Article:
In “IoB Minimally Invasive Technology Development” project, we aim to solve different social problems by pioneering the dissemination of BMI technology. To achieve this aim, we will develop innovative technologies beyond the existing measurement techniques currently being researched.
Here, we will develop a new type of minimally invasive BMI technology which is different from the invasive BMI technology requiring surgical procedures and more efficient than the non-invasive technology capturing information from the body surface. This technology will have both higher efficiency and safety hard to achieve in existing counterparts.
Through these efforts, we aim to provide the most appropriate technology suited to the user’s needs and their applications and purposes by the seamless utilization of all the technologies covered by the IoB.
Sanken, Osaka University
In this research, we will develop an “extremely minimally invasive BMI system” utilizing flexible and stretchable electronics technology that features flexibility. We will establish a brain measurement technology that allows long-term, minimally invasive access to extremely soft cranial nerve cells and human epidermis, and contribute to the medical treatment of central nervous system and brain-related diseases. Through collaboration within a project that brings together a diverse group of researchers, we will realize this truly socially beneficial BMI.
Department of Neurosurgery, Osaka University Graduate School of Medicine
In this research, we will develop an “extremely minimally invasive BMI system” that can directly acquire EEG information while minimizing the burden on patients, by consolidating the anatomical knowledge and medical techniques developed in neurosurgical practice. If this system was established, EEG information can be acquired with high accuracy over a long period of time without invasive surgical procedures, and we believe it will improve the quality of life of patients who are unable to express their will and behavior as they wish due to illness or trauma.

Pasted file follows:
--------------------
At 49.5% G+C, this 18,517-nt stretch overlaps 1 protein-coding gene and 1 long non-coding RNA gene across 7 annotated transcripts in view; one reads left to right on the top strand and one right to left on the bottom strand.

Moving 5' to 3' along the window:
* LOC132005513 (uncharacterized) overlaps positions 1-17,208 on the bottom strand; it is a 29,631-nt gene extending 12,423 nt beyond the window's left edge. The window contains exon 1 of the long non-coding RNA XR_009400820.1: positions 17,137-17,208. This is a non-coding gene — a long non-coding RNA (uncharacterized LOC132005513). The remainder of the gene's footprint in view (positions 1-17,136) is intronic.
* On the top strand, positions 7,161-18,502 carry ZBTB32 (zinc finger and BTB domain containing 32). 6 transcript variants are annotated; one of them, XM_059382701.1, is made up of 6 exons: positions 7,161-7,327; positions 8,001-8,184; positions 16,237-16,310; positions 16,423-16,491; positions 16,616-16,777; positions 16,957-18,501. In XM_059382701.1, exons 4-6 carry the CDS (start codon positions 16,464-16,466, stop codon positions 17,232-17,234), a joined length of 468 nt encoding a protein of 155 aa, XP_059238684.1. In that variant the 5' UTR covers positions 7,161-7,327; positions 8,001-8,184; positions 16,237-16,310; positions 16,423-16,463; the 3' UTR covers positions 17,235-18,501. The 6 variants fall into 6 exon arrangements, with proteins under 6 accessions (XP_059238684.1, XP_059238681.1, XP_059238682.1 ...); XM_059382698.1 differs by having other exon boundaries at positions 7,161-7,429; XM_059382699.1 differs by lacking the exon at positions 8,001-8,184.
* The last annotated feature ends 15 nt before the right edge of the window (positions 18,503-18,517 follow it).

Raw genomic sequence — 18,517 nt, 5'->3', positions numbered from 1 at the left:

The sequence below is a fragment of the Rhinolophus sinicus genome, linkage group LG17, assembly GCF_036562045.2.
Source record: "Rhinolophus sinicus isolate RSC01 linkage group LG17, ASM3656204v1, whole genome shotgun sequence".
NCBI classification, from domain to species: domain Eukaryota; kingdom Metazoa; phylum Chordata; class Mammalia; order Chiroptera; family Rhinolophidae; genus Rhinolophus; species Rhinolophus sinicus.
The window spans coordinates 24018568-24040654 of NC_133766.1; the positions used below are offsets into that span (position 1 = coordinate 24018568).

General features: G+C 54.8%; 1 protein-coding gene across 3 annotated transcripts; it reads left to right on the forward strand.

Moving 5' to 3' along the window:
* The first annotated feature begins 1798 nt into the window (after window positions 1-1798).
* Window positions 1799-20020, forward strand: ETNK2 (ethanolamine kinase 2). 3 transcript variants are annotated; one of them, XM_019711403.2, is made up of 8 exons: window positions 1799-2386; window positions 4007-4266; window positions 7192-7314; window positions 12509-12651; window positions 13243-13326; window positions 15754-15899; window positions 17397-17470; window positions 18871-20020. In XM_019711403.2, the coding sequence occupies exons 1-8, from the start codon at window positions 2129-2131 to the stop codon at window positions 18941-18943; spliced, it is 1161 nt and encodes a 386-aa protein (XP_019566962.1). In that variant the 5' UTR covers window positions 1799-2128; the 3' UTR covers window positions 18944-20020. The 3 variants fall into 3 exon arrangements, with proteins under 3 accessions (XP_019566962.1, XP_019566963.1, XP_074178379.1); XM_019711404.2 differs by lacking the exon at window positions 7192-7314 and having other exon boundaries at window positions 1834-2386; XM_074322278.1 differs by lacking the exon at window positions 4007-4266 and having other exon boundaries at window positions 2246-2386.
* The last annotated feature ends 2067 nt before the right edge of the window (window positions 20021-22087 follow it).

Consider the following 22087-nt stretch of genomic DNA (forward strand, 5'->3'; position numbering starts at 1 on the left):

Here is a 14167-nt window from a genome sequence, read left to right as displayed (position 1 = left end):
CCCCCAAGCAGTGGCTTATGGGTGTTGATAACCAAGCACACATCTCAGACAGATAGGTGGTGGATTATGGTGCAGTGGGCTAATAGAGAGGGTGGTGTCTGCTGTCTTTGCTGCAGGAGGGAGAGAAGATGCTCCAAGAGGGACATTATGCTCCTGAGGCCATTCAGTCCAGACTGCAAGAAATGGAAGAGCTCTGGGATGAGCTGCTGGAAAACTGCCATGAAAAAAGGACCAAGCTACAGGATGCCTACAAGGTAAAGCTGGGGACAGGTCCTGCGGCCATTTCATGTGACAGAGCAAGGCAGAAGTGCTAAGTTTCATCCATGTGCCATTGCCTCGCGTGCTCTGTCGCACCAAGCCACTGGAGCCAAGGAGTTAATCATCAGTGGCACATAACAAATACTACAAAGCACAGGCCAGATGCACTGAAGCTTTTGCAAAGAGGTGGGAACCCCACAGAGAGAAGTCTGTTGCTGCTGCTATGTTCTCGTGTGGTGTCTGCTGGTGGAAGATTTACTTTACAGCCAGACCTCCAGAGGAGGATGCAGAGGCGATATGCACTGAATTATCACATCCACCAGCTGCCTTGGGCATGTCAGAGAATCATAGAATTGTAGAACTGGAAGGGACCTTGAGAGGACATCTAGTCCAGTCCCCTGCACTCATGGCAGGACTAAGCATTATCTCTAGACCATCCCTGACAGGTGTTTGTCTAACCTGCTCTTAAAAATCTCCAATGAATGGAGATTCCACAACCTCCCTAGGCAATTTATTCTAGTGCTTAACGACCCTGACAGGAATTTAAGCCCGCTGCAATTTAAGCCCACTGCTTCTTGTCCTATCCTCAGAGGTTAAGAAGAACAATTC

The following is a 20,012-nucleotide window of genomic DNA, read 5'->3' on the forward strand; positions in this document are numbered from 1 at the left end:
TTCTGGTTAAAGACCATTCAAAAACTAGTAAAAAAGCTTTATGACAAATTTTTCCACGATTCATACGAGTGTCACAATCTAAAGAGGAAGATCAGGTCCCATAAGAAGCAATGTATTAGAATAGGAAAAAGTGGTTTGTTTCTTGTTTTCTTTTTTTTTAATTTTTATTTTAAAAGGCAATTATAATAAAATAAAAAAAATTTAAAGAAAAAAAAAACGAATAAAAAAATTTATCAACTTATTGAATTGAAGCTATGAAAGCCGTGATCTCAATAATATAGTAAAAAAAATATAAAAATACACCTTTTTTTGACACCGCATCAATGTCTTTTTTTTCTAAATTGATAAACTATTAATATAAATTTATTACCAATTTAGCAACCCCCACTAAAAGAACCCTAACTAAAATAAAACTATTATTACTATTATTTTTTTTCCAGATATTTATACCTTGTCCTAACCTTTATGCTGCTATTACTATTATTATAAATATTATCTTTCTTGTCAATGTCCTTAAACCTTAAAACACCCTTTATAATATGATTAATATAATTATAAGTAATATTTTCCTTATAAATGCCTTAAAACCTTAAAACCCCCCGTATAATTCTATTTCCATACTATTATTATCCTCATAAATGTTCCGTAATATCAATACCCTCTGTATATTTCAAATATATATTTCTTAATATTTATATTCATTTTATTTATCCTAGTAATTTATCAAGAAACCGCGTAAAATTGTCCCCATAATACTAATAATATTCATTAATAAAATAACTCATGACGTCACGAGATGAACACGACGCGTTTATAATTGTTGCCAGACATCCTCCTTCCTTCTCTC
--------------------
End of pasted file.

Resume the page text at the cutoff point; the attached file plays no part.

Professor and Clifford Chair of Neural Engineering
Department of Biomedical Engineering, The University of Melbourne
Graeme Clark Institute, The University of Melbourne
In this research project, we will investigate how visual information is decoded in the brain using different types of intracranial EEG systems. Specifically, we will use electrodes placed on the surface of the brain as well as within the blood vessels of the brain, called endovascular electrodes, to record how the brain responds to different types of visual scenes. We will also develop and evaluate evaluate machine learning algorithms that improve the accuracy and long-term reliability of brain-computer interfaces (BCIs). BCIs enable people to control external devices, such as a computer or vehicle, using brain signals recorded by electrodes placed on or in the head.